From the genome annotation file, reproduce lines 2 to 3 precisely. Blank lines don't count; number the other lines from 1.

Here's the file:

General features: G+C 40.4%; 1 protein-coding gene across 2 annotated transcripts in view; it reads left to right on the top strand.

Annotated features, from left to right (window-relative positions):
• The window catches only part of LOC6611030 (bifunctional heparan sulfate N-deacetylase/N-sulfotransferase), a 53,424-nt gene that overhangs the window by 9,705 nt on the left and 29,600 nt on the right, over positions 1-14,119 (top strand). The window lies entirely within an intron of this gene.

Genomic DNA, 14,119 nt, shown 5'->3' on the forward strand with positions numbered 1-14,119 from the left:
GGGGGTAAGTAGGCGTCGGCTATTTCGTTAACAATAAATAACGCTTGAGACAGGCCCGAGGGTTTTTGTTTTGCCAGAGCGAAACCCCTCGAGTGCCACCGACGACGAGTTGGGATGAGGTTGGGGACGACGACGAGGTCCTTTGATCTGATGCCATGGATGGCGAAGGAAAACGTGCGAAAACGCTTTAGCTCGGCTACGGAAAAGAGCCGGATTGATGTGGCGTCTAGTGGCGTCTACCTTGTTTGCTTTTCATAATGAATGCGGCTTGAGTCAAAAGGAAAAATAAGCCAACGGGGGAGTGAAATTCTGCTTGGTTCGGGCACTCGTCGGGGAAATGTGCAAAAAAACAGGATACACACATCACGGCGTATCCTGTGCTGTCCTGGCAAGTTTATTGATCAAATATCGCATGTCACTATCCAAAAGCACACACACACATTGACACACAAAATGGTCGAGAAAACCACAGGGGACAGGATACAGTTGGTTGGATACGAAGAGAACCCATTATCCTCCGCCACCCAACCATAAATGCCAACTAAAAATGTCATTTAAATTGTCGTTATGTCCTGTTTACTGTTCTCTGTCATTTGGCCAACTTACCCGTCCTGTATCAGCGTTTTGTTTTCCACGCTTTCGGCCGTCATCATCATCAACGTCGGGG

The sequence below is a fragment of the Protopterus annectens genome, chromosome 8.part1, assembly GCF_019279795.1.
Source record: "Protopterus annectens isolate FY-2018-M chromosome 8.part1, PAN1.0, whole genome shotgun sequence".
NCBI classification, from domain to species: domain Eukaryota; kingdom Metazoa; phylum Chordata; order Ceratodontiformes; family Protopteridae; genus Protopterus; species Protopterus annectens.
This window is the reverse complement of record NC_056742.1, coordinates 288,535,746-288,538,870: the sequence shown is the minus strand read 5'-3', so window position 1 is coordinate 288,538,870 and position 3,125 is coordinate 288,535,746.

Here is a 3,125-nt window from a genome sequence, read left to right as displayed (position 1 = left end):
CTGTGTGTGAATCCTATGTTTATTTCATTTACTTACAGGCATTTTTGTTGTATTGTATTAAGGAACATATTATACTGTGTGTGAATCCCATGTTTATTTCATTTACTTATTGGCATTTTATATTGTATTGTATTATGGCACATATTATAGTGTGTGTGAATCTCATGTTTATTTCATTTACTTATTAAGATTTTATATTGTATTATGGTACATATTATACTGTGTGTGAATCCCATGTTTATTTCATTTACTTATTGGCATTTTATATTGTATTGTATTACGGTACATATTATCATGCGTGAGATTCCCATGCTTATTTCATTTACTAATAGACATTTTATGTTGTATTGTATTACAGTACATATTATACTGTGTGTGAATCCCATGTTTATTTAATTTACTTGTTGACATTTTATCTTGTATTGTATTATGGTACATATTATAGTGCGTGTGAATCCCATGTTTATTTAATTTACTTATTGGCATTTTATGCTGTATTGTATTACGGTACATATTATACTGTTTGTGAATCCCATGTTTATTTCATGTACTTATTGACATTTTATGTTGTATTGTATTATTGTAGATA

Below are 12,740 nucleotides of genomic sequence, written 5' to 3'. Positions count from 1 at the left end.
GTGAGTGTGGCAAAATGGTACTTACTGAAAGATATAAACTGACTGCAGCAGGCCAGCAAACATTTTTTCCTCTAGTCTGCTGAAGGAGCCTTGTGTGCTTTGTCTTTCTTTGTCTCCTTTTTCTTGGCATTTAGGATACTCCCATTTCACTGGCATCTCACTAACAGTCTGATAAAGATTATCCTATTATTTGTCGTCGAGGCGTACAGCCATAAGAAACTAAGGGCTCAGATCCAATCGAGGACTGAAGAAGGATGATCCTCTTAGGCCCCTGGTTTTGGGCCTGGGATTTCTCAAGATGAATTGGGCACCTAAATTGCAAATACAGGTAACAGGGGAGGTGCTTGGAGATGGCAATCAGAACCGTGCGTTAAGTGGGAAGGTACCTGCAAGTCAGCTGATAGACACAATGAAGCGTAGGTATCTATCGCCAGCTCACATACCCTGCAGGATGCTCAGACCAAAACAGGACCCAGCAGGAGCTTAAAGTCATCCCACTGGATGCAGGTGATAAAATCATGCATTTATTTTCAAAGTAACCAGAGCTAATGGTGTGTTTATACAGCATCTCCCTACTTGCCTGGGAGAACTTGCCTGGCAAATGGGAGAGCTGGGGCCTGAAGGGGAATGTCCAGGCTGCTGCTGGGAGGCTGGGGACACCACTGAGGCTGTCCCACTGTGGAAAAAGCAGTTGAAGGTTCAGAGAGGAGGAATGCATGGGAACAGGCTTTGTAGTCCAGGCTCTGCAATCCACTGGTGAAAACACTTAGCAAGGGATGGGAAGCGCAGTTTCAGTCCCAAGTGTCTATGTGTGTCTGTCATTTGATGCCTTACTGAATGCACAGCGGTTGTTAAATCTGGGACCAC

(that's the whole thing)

Annotated features, from left to right (window-relative positions):
• The window catches only part of LOC6611030 (bifunctional heparan sulfate N-deacetylase/N-sulfotransferase), a 53,424-nt gene that overhangs the window by 9,705 nt on the left and 29,600 nt on the right, over positions 1-14,119 (top strand). The window lies entirely within an intron of this gene.